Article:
Pulitzer Prize–winning author Lawrence Wright to deliver opening keynote at Rapoport Center’s conference on legacies of conflict, February 17–18, 2011
Pulitzer Prize–winning author and New Yorker staff writer Lawrence Wright will deliver the keynote address at the Bernard and Audre Rapoport Center’s seventh annual multidisciplinary conference, “Aftershocks: Legacies of Conflict,” on February 17 and 18, 2011.
Wright’s lecture, “How Al-Qaeda Ends: The Future of Terror Ten Years After 9/11,” will be held on Thursday, February 17, at 4:00 p.m. in the Eidman Courtroom at the University of Texas School of Law. The lecture and the conference are free and open to the public.
The conference is organized to coincide with the presentation this week by Texas Performing Arts of Black Watch, an award-winning play performed by the National Theatre of Scotland that explores the experiences of Scottish soldiers deployed to fight in Iraq. The conference brings together scholars, activists, and writers to explore intersections of violence, the colonial past, memory, and trauma, as well as to consider the unique role that performance might play in the understanding of these themes.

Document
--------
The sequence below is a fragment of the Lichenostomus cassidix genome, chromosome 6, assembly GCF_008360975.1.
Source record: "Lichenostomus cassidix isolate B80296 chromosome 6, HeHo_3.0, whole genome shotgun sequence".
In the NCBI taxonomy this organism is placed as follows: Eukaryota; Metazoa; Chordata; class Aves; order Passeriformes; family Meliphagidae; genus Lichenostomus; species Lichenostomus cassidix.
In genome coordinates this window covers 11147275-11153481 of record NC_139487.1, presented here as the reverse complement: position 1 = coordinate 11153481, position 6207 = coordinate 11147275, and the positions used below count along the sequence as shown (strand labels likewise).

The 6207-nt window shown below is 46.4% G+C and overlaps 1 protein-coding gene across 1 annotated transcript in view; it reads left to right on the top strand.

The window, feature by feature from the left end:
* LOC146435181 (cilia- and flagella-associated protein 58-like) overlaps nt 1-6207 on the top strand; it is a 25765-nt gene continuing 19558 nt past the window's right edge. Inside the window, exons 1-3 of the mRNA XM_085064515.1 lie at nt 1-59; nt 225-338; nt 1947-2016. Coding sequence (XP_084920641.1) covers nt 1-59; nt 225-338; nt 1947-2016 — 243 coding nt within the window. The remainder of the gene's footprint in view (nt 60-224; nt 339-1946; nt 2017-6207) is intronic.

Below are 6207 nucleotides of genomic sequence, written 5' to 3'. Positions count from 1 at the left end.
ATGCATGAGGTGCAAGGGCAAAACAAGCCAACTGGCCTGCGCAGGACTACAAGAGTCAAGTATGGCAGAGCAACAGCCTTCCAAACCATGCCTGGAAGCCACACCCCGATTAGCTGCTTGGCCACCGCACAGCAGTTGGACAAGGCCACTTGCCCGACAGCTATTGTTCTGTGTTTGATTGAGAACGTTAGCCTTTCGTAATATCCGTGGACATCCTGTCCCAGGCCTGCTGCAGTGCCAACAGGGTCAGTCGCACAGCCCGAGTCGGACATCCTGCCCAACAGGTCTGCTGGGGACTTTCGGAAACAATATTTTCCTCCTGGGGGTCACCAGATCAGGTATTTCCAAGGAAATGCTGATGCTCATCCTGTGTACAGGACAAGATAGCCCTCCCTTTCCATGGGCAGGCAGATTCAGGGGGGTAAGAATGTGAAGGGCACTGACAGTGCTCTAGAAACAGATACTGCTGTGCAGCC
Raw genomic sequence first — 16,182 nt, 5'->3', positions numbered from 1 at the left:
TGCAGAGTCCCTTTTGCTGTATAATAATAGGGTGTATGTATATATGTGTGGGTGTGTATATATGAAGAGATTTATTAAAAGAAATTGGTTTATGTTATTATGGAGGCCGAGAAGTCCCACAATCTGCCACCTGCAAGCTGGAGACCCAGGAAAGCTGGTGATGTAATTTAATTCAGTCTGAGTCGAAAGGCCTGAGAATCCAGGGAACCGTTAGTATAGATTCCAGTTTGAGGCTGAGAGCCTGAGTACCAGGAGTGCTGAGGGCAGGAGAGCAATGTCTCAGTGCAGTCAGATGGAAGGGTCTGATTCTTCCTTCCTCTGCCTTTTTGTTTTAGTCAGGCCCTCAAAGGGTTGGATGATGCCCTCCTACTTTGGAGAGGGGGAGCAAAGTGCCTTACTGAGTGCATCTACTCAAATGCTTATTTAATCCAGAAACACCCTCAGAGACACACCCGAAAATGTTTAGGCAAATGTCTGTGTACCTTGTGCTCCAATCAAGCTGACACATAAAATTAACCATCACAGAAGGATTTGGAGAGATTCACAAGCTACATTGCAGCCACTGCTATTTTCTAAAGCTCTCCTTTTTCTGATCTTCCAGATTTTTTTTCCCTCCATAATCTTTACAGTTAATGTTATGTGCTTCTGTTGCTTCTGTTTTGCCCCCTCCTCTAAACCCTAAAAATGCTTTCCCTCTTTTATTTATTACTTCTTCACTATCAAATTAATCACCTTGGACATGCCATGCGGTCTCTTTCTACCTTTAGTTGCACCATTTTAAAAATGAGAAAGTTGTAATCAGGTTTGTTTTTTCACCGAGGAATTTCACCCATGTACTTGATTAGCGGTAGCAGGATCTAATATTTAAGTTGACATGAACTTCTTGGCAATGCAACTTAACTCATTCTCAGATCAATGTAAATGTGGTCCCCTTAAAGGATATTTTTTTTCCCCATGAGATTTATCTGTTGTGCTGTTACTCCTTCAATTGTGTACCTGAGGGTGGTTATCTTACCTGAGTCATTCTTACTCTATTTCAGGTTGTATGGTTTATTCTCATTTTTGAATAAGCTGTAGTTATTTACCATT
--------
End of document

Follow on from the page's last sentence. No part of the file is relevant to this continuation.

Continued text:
Wright’s lecture will be followed by a panel that includes Scottish playwright Gregory Burke, who wrote Black Watch. The conference will continue on Friday, February 18, from 9:30 a.m. to 5:30 p.m. in the Jeffers Courtroom, with panels titled “Colonial Legacies,” “Traumatic Legacies,” and “Institutional and Legal Legacies.” Panelists will consider the resonances of conflict from multiple disciplines and mediums, and ranging from places as varied as Guatemala, South Africa, Sri Lanka, Uganda, and Iraq.
“This conference aims to attend the multiple ways that conflict reverberates long beyond any official proclamation of its end,” says UT Law Professor Karen Engle, director of the Rapoport Center, further noting that speakers from law, history, literature, political science, and other disciplines will consider such aftershocks. Panelists include Neloufer de Mel, professor of English at Colombo University in Sri Lanka; Michael Rothberg, founding director of the Holocaust, Genocide, and Memory Studies Initiative at the University of Illinois; Fionnuala Ní Aoláin, a professor of law at the University of Minnesota and co-founder and associate director of the University of Ulster’s Transitional Justice Institute in Belfast, Northern Ireland; and Kate Doyle, senior analyst of U.S. policy in Latin America at the National Security Archive.
The conference is cosponsored by a number of institutes and centers on campus.
For additional information about the conference and the full schedule, see the conference website. Registration is encouraged and is available at the same site.
For more information on Black Watch, see the Texas Performing Arts website.
For information on other events in which Lawrence Wright will participate in this week as a part of his residency as Cline Visiting Professor at the university’s Humanities Institute, see the College of Liberal Arts website.
Contact: Sarah Cline, Rapoport Center administrator, 512-232-4857 or firstname.lastname@example.org.